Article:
Kremlin can narrate a story where Kiev is a nest of sellouts to the US, where in Moscow are the last true Slavs. But what you see in practice is the exact opposite. You see the Ukrainians fighting like they’re the Soviets reincarnated, and you see the Russians led by a confused, disillusioned ex-Westernizer who didn’t realize the other side (in Kiev and DC both) possesses the single-minded clarity that he so sorely lacks.
It is true that Ukrainians (Little Russians) are receiving Western aid but they are also leveraging that aid to great and disproportionate effect.
Imagine if Kiev didn’t have at its disposal the pittance that West provides it with, but instead the full firepower of Russia — imagine how much more could Zelensky and Zaluzhny do with that than has Moscow. Put them in the Kremlin and by now Russian armies would not be bogged down in no-name villages of Donentsk but making the West tremble on the borders of Germany.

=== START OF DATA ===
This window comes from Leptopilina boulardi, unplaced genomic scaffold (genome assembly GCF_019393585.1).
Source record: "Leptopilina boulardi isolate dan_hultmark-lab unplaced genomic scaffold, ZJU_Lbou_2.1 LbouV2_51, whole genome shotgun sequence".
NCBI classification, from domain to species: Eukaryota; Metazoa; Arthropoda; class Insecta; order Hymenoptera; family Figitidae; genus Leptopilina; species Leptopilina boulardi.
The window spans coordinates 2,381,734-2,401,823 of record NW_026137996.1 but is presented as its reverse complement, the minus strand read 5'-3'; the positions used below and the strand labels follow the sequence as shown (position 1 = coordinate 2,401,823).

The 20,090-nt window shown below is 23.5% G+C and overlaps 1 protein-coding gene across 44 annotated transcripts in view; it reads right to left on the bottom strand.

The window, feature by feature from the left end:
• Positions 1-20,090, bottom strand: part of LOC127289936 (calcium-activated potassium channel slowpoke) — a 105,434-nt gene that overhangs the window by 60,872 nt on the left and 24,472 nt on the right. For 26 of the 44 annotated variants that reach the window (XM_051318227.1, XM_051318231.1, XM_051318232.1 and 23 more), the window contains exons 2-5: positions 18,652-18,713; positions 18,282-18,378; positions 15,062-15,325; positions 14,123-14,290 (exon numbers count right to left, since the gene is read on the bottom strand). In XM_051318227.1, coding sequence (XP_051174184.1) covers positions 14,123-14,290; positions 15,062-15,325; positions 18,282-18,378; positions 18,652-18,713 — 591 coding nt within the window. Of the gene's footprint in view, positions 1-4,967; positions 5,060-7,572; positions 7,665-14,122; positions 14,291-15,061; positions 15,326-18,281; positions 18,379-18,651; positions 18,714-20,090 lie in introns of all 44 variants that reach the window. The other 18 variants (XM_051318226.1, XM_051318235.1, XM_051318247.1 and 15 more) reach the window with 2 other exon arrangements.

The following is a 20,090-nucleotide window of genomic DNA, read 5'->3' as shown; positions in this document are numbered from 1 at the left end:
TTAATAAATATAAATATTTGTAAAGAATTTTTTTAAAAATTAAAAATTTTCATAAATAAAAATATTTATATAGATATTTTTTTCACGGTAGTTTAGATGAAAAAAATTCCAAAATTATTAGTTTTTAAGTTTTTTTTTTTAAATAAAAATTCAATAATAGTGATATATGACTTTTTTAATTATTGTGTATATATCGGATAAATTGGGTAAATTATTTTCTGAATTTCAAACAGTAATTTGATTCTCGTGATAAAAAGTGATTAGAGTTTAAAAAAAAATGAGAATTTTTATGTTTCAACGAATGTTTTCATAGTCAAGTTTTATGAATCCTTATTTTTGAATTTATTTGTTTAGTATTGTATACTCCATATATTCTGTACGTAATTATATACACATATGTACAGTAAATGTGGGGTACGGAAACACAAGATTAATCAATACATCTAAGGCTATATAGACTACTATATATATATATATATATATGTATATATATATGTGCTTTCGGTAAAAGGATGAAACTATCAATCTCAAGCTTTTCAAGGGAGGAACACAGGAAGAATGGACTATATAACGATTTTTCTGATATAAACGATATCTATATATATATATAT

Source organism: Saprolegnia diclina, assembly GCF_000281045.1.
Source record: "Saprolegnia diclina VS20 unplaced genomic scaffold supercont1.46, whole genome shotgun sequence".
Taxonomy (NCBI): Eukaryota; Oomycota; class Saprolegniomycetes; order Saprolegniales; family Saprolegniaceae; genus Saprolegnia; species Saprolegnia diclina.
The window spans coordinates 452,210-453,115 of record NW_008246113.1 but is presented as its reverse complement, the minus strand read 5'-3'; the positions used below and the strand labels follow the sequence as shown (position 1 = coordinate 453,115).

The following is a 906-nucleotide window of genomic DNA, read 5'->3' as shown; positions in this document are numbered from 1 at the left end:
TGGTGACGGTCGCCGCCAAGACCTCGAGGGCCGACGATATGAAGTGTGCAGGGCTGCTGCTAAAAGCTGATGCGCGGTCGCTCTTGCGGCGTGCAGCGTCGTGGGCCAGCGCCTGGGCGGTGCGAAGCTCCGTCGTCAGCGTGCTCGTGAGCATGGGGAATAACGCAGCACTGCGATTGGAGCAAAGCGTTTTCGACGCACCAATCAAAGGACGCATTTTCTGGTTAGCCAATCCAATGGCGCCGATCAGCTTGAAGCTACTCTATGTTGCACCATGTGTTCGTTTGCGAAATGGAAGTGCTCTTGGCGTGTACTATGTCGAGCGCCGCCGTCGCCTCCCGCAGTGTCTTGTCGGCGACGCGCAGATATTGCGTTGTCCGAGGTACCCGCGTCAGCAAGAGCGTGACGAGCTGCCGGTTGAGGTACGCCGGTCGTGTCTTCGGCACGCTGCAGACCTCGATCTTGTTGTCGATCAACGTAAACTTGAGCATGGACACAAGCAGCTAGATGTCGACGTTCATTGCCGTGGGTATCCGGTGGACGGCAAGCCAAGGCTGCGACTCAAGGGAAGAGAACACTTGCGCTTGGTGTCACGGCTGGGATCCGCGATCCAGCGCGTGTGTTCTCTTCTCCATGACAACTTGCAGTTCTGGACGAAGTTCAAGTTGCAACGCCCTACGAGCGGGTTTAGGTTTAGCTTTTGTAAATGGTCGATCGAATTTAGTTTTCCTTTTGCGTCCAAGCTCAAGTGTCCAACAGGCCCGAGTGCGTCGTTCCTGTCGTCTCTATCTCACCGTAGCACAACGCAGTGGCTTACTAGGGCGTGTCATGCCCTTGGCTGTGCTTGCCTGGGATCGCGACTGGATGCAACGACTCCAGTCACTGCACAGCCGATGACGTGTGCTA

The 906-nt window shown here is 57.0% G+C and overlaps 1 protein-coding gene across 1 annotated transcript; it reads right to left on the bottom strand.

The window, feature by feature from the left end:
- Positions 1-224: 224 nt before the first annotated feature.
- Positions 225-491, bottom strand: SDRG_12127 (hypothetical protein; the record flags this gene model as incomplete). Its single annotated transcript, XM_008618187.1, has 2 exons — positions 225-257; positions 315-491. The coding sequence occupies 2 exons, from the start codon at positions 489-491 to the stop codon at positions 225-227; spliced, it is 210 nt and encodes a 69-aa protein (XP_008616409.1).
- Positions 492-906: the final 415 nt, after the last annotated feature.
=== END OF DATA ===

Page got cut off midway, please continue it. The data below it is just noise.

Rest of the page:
I jest but only a little. Discounting the means, a Russian-Ukrainian union can not be anything but a good thing. A larger East Slav entity is likelier to enjoy a free, independent development than a smaller one. But for seven months straight now Putin has been providing us with arguments why it would be advantageous if such a union was led from Kiev, by people who are a lot more like Zelensky (whom he has made to look like a ruthless and effective Georgiy Zhukov) and a lot less than him.
Very clear view of the vehicle portion of the bridge that collapsed and the railway portion on fire. pic.twitter.com/fYsLJuHRcE
— Rob Lee (@RALee85) October 8, 2022
If it was the truck that exploded, then it is interesting to note that it originated from the Russian side and not the Crimean side of the bridge.
I do not know if security is as strict on this side of the bridge or they mainly focus on vehicles leaving Crimea. pic.twitter.com/92yRkHXlj9
— Oliver Alexander (@OAlexanderDK) October 8, 2022
It seems at least three spans of the bridge have collapsed. Two at the location where a train is burning (location 1), and another further to the east (location 2). pic.twitter.com/aIz0rl48kf
— Nick Waters (@N_Waters89) October 8, 2022
Konashenkov will announce today that 3,000 tanks, 400 planes and 1,000 NATO mercenaries have been destroyed.Regrouping of Crimean bridge going according to plan… pic.twitter.com/SBplUIaRgL
— ZOKA (@200_zoka) October 8, 2022